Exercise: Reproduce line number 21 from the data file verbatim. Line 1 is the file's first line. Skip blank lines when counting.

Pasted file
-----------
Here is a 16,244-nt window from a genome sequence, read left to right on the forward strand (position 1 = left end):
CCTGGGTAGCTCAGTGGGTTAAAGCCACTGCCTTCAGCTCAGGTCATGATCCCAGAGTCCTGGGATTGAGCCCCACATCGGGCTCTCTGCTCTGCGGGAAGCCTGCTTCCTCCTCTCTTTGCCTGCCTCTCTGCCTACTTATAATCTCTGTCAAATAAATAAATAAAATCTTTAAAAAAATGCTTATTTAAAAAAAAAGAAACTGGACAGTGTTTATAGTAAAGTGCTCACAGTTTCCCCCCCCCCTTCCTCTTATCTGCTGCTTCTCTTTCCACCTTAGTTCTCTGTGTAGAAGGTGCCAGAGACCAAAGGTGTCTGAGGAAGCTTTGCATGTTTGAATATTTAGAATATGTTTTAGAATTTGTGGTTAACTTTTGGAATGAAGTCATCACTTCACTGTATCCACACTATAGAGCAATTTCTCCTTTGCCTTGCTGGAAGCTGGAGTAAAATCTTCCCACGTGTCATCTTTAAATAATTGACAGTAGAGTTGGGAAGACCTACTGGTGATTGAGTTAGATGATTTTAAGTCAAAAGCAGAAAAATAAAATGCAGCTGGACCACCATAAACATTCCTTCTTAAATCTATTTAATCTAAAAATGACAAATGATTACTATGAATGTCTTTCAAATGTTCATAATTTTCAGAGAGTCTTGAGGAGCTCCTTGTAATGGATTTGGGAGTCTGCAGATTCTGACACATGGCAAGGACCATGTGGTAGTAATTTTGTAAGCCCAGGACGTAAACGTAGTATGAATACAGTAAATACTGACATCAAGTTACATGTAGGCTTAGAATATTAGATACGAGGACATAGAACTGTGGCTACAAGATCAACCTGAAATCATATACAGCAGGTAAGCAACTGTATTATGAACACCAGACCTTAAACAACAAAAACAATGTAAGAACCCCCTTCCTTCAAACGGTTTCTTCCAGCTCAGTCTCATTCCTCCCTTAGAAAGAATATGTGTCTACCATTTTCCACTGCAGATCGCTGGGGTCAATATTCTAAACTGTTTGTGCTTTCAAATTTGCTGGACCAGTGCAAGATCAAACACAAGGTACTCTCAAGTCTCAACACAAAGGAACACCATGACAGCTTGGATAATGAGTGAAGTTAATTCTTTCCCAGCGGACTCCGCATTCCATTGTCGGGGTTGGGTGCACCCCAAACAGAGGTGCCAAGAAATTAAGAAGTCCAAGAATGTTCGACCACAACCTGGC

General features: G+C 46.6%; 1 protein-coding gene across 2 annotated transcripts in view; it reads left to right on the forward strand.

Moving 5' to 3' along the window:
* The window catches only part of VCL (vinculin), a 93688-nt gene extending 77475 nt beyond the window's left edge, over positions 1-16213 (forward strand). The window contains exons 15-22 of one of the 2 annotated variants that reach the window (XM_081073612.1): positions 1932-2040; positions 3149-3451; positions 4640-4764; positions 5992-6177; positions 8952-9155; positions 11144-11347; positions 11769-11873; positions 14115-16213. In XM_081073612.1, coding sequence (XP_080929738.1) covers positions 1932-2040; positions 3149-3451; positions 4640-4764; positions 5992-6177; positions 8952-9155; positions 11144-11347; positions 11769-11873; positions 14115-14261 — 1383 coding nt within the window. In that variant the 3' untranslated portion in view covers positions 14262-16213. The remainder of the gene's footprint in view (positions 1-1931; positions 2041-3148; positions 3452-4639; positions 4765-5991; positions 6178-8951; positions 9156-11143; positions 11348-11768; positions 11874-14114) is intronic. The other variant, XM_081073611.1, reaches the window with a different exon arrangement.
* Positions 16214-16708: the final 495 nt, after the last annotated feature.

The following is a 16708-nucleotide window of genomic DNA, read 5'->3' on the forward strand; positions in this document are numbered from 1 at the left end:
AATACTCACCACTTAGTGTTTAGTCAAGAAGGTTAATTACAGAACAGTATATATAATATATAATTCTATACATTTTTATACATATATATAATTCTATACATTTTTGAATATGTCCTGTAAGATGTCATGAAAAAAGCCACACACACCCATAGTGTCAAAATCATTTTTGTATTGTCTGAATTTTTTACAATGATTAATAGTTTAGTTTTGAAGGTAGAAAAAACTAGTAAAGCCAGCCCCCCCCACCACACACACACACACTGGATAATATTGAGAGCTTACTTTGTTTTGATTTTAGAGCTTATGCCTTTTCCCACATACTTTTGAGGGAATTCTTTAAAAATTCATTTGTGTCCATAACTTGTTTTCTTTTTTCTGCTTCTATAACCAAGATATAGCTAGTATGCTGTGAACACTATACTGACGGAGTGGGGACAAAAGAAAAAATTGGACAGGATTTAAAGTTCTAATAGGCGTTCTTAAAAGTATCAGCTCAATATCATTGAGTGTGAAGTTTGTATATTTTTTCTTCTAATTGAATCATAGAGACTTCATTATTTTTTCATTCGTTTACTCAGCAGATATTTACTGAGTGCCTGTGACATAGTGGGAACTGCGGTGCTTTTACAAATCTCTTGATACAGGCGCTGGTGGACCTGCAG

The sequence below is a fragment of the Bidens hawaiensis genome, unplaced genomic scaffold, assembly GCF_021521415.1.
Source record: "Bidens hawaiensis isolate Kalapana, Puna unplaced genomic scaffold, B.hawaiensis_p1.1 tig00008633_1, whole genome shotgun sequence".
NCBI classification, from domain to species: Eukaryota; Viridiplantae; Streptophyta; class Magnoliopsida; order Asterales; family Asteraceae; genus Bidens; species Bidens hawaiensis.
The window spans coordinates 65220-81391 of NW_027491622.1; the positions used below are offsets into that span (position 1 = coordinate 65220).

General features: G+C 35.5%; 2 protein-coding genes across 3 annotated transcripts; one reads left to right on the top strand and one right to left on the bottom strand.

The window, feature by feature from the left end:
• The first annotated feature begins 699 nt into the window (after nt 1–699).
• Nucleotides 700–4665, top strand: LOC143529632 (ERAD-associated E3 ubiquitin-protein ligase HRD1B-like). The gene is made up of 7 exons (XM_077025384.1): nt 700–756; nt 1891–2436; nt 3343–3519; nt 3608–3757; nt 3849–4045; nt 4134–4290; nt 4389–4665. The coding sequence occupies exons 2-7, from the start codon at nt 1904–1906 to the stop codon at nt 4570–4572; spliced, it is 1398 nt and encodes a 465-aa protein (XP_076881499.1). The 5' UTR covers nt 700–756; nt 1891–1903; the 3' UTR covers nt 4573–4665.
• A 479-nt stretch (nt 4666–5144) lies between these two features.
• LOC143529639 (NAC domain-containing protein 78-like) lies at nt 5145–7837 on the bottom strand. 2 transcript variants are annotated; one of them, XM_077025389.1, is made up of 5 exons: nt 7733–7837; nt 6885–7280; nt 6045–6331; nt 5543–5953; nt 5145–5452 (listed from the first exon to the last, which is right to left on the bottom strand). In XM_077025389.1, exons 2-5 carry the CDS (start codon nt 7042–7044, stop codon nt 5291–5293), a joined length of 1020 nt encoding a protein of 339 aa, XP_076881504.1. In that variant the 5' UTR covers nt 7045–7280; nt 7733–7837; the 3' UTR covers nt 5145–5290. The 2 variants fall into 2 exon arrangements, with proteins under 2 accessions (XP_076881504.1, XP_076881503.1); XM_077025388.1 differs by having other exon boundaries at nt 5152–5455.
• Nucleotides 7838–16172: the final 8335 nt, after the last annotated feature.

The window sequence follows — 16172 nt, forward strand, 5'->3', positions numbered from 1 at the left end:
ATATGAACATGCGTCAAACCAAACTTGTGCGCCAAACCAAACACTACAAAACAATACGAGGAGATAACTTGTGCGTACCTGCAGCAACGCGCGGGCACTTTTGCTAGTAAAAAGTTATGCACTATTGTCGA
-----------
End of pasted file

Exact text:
ATATGAACATGCGTCAAACCAAACTTGTGCGCCAAACCAAACACTACAAAACAATACGAGGAGATAACTTGTGCGTACCTGCAGCAACGCGCGGGCACTTTTGCTAGTAAAAAGTTATGCACTATTGTCGA